As always, the greatness of a Taylor Swift album lies in the lyrics. Lover proves that Swift can write one hell of a pop song, and even better ones with a mature lens. One of the overarching themes on Lover is, of course, love. But love comes in many forms and Swift uses the theme of love to explore the world at large, her own faults, and her maturity as she enters this liberated state.
On “The Man,” Swift admits to the exhausting female plight, singing “I’m so sick of running as fast as I can / Wondering if I’d get there quicker if I was a man.” But Swift’s confidence as she finishes up the chorus with “‘Cause if I was a man / Then I’d be the man” makes the song an instant feminist anthem. Swift really questions the world around her, specifically the United States in “Miss Americana & The Heartbreak Prince.” By masking it with high school allegories, Swift realizes “American glory faded before me.” Lines like “Boys will be boys then / Where are the wise men?” ring louder in the #MeToo era than maybe even Swift intended.
Lover literally acts as a diary, just like Swift’s previous work. Even after all the criticism and shaming, Swift falls back on sharing the most intimate details of her life. The attention of detail creates great, relatable pop songs as listeners find their own stories in the garden gate, the blue painted wall, and all the self-reflective lines in between.
The bridge of “Cruel Summer” hits like a punch as Swift belts “And I scream, ‘For whatever it’s worth, I love you, ain’t that the worst thing you ever heard?” two seconds before describing “he looks up grinning like a devil.” Who knew so much angst could exist in one line of a pop song? On “Cornelia Street,” listeners are submerged with the intense feeling of first falling in love and the fear of losing it: “I get mystified by how this city screams your name.” This sweet line is contradicted with the realistic admission: “I hope I never lose you, I hope this never ends.”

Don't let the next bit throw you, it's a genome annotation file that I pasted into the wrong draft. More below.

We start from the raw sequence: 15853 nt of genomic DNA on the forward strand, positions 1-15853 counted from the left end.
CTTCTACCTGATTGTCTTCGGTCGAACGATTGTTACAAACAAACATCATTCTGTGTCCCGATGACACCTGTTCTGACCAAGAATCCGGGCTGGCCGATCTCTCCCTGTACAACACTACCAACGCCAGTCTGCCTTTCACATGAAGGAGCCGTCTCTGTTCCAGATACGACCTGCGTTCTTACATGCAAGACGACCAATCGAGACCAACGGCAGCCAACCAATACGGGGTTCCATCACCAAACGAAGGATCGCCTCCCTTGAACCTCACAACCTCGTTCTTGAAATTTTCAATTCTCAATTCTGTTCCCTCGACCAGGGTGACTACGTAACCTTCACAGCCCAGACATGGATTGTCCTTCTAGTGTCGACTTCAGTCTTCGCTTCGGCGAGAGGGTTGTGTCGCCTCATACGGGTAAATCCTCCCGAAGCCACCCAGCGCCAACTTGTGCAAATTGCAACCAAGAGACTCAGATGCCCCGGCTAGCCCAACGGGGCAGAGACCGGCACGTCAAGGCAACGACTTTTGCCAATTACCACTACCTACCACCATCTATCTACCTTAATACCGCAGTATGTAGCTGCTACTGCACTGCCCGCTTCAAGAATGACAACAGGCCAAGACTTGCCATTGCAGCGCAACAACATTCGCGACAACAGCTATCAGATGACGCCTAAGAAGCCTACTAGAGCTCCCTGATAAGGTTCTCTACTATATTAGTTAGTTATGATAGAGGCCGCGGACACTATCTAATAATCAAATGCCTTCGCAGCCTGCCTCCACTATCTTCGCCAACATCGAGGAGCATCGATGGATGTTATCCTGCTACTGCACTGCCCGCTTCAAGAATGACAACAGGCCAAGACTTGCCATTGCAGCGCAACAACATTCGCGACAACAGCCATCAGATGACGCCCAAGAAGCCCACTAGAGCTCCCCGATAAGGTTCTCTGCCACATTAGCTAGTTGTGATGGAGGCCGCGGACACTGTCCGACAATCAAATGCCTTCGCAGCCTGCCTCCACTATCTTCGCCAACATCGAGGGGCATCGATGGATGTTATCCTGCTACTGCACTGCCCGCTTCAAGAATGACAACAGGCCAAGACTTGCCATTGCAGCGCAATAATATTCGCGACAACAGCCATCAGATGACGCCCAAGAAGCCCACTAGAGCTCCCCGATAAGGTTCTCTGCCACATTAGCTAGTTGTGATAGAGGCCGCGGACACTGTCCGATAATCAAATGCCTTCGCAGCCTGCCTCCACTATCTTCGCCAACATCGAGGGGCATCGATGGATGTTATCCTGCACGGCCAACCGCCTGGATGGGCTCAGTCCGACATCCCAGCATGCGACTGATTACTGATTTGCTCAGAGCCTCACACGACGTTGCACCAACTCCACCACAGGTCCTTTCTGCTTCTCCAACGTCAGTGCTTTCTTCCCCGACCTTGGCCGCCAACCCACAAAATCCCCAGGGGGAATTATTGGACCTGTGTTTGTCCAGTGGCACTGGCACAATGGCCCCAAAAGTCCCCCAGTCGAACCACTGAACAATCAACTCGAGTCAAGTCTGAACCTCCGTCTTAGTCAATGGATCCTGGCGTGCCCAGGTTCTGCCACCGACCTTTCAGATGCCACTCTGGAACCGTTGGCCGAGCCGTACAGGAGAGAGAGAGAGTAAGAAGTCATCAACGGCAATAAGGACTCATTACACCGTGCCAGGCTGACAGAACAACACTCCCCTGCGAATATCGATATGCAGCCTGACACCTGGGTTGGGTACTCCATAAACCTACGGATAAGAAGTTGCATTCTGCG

Despite Swift’s intimate details, the introspection of “The Archer” and “Daylight” take Lover to a mature, transcendent state. In “The Archer,” Swift is realizing she has the potential to push people, especially the ones she loves most, away. Perhaps, this is a childish trait she’s carrying as she sings “I never grew up / It’s getting too old.” This is vastly different from the way she used to turn other people’s criticisms into songs and frame them as self-aware. Now, Swift is using her own while attaching her fears to the statements. “And all my heroes / Died all alone / Help me hold onto you,” she says, repeating the last line throughout the song. The dark vulnerability in the middle of a pop song shines while leaving Swift exposed.
On “Daylight,” the vulnerability takes on a more positive note. Swift is looking back on her life to this point, recognizing “There are some lines I’ve crossed unforgiven” and “I wounded the good and trusted the wicked” in a breathy voice. The song breaks into a dream-like, dazzling number as Swift admits: “I don’t wanna look at anything else / Now that I saw you” to her new lover. But Swift is only masking this grand transition with a love song. As Swift revealed in a YouTube live session, the album was almost about to be called Daylight. This song’s importance seems to be connected to what it represents: the state of grace Swift has finally reached. “Now I see daylight,” Swift sings, almost as if ascending into her freedom. No one can touch Swift when she is up here, owning her mistakes and choosing to not let them define her.
Lover is stuffed to the brim with gems and future pop classics, but it’s entire energy feels different. Perhaps, the true beauty of Lover is that Swift is finally free - free to write intimate lyrics without scrutiny, free to create as many pop songs as she wants, and free to love openly.
“I want to be defined by the things that I love,” Swift says in a fuzzy recording at the end of “Daylight.” Finally, in this new freedom of Lover, she has reached that.
Lead Image Credit: Valheria Rocha / Instagram